Spondylolysis is a bony defect or fracture within the pars interarticularis of the vertebral arch in the spinal column. The vast majority of spondylolysis occur in the lumbar vertebral, however it can also be seen in cervical vertebrae.
The lumbar vertebra consist of a body, pedicle, lamina, pars interarticularis, transverse process, spinous process and superior and inferior articular facets, which form joints that link the vertebrae together. When examining the vertebra, separation of the pars interarticularis occurs when spondylolysis is present in the spinal column.
Spondylolysis is typically caused by a stress fracture of the bone, and is especially common in adolescents who over-train in activities. The pars interarticularis is vulnerable to fracture during spinal hyperextension, especially when combined with rotation, or when experiencing a force during a landing. This stress fracture most commonly occurs where the concave lumbar spine transitions to the convex sacrum (L5-S1). A significant number of individuals with spondylolysis will develop spondylolisthesis, which is true for 50-81% of this population.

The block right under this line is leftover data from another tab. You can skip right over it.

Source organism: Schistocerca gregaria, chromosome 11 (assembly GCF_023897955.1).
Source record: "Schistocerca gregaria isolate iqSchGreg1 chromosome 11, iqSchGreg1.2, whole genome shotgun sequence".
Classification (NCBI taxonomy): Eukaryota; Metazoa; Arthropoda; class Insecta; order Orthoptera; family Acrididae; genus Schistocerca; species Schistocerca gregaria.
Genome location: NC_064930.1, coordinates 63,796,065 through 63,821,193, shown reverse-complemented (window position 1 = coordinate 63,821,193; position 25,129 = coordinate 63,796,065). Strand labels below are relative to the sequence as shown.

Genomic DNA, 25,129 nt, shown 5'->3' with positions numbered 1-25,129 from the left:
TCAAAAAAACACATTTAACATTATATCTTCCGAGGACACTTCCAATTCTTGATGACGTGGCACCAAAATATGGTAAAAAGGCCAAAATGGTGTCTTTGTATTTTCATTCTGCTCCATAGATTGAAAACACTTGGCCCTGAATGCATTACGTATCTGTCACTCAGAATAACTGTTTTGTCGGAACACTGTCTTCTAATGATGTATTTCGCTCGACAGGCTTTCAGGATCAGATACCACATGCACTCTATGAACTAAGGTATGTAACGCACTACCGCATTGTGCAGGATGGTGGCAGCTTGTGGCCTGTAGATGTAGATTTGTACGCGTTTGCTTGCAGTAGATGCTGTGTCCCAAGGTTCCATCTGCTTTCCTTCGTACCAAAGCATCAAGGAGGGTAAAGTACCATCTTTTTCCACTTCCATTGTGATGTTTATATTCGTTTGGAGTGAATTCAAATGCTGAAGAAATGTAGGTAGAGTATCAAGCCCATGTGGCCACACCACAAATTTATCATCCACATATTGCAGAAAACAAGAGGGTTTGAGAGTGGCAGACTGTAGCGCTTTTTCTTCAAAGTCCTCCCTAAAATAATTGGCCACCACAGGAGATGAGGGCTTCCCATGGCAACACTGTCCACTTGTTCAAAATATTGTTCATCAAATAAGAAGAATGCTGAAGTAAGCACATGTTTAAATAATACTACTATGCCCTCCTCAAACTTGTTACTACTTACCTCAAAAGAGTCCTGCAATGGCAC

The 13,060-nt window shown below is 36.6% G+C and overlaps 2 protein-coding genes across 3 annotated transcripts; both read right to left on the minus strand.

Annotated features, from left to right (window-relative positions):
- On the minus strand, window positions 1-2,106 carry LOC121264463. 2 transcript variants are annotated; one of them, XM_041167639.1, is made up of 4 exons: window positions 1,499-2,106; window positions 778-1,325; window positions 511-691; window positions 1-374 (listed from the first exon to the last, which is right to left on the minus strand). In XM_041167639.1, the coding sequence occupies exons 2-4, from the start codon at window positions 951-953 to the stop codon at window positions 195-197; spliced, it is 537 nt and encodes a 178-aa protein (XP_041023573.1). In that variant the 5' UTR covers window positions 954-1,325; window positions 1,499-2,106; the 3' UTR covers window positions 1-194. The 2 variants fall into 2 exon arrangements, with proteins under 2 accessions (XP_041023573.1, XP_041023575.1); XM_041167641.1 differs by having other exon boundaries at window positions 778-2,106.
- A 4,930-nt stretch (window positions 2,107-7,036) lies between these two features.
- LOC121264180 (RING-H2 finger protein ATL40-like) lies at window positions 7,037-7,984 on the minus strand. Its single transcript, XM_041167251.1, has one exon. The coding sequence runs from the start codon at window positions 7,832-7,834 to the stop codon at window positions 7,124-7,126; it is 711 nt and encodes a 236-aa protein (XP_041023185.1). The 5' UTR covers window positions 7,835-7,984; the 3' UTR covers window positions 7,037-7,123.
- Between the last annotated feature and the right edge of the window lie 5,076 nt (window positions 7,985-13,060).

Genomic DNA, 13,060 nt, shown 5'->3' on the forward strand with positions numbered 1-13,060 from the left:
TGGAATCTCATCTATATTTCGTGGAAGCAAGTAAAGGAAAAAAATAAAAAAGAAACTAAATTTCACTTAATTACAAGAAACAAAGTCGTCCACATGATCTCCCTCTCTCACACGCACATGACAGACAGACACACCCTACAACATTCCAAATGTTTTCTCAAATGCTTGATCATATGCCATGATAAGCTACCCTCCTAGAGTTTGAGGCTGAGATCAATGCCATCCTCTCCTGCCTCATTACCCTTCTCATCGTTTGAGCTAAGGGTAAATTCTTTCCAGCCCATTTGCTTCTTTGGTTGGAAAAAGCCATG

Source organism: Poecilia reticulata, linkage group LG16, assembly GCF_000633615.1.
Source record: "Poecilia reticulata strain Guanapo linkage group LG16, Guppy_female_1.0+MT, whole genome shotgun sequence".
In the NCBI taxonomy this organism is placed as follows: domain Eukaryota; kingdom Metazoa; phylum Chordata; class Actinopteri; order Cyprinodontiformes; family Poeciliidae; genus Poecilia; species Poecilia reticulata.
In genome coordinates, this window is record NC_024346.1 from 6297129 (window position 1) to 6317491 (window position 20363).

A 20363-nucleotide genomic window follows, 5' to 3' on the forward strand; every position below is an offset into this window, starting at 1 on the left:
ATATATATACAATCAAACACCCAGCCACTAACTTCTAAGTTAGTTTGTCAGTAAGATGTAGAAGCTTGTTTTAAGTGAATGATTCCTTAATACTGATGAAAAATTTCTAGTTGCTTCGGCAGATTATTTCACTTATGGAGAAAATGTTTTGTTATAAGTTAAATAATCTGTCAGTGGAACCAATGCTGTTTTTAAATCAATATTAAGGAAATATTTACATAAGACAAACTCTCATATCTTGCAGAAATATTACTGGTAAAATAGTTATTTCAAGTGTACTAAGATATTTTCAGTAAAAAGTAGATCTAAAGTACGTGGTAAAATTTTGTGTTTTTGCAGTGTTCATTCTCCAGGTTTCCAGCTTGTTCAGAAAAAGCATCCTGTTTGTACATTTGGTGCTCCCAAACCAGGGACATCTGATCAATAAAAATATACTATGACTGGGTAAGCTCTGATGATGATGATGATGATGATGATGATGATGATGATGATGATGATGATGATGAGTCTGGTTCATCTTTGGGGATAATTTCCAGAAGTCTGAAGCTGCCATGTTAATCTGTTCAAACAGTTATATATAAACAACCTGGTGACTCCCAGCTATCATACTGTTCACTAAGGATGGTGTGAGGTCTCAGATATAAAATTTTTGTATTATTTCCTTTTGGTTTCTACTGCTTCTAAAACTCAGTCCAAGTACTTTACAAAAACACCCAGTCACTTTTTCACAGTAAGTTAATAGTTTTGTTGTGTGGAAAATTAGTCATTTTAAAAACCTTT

Spondylolisthesis is the forward displacement of a vertebra, especially the fifth lumbar vertebra, most commonly occurring after a fracture. Spondylolysis is the most common cause of spondylolisthesis, which should not be confused with a spinal disc herniation.
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